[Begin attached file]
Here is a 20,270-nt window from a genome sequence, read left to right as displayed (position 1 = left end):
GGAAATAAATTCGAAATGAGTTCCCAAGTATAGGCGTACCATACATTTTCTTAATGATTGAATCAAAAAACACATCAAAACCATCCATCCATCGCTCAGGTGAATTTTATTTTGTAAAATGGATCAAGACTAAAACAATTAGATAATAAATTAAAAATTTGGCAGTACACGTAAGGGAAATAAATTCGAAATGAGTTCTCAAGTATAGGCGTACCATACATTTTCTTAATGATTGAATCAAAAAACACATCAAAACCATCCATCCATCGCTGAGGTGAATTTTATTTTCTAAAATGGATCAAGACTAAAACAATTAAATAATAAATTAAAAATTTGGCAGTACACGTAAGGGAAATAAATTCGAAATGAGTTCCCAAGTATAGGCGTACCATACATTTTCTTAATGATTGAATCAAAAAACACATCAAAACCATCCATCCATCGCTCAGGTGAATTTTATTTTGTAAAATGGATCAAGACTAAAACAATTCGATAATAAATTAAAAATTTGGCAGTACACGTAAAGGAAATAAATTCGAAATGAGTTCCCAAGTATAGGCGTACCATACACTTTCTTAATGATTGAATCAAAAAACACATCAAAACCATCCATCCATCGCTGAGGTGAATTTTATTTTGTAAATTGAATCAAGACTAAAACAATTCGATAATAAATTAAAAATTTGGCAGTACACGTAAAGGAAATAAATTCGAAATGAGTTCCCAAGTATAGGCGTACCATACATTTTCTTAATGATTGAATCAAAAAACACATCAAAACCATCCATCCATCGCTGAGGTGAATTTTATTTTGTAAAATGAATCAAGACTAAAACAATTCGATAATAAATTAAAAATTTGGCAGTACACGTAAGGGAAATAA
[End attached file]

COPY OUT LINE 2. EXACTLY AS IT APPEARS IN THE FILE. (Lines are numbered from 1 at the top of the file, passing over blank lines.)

GGAAATAAATTCGAAATGAGTTCCCAAGTATAGGCGTACCATACATTTTCTTAATGATTGAATCAAAAAACACATCAAAACCATCCATCCATCGCTCAGGTGAATTTTATTTTGTAAAATGGATCAAGACTAAAACAATTAGATAATAAATTAAAAATTTGGCAGTACACGTAAGGGAAATAAATTCGAAATGAGTTCTCAAGTATAGGCGTACCATACATTTTCTTAATGATTGAATCAAAAAACACATCAAAACCATCCATCCATCGCTGAGGTGAATTTTATTTTCTAAAATGGATCAAGACTAAAACAATTAAATAATAAATTAAAAATTTGGCAGTACACGTAAGGGAAATAAATTCGAAATGAGTTCCCAAGTATAGGCGTACCATACATTTTCTTAATGATTGAATCAAAAAACACATCAAAACCATCCATCCATCGCTCAGGTGAATTTTATTTTGTAAAATGGATCAAGACTAAAACAATTCGATAATAAATTAAAAATTTGGCAGTACACGTAAAGGAAATAAATTCGAAATGAGTTCCCAAGTATAGGCGTACCATACACTTTCTTAATGATTGAATCAAAAAACACATCAAAACCATCCATCCATCGCTGAGGTGAATTTTATTTTGTAAATTGAATCAAGACTAAAACAATTCGATAATAAATTAAAAATTTGGCAGTACACGTAAAGGAAATAAATTCGAAATGAGTTCCCAAGTATAGGCGTACCATACATTTTCTTAATGATTGAATCAAAAAACACATCAAAACCATCCATCCATCGCTGAGGTGAATTTTATTTTGTAAAATGAATCAAGACTAAAACAATTCGATAATAAATTAAAAATTTGGCAGTACACGTAAGGGAAATAA